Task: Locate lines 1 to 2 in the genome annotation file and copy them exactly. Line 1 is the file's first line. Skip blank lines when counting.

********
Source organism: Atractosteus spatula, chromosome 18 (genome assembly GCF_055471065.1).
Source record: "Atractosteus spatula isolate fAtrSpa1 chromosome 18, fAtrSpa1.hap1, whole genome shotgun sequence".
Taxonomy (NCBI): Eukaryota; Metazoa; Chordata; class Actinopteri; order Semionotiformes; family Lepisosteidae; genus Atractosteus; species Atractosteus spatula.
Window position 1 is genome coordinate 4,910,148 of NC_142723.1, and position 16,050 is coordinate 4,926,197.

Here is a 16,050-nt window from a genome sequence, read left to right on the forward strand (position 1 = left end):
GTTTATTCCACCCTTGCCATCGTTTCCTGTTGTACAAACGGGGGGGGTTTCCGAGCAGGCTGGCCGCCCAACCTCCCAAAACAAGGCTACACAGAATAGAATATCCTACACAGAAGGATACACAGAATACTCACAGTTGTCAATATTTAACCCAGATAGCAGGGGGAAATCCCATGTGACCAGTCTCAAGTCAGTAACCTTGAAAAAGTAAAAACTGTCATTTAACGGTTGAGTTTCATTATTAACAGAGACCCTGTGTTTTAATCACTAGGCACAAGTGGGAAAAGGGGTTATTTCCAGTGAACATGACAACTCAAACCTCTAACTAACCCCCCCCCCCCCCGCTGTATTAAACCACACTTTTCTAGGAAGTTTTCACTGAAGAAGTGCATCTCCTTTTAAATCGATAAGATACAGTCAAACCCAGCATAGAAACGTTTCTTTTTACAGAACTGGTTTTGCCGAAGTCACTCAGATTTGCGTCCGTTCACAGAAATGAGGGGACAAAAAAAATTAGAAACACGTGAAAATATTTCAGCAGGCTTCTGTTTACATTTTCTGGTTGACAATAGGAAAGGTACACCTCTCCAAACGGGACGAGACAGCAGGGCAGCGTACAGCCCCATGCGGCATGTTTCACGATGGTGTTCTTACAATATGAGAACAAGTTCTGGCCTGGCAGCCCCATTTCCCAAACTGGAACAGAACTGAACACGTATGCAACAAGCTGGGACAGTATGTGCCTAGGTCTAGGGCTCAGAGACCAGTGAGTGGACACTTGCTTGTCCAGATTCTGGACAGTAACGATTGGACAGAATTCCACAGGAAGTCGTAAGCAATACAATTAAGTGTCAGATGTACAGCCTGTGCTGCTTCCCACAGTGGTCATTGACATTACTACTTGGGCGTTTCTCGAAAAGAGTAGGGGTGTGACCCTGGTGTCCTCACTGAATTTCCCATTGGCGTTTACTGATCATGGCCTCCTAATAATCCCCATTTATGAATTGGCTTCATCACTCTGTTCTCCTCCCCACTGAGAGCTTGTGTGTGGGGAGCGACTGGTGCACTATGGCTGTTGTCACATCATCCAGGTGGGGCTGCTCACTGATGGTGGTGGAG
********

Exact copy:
Source organism: Atractosteus spatula, chromosome 18 (genome assembly GCF_055471065.1).
Source record: "Atractosteus spatula isolate fAtrSpa1 chromosome 18, fAtrSpa1.hap1, whole genome shotgun sequence".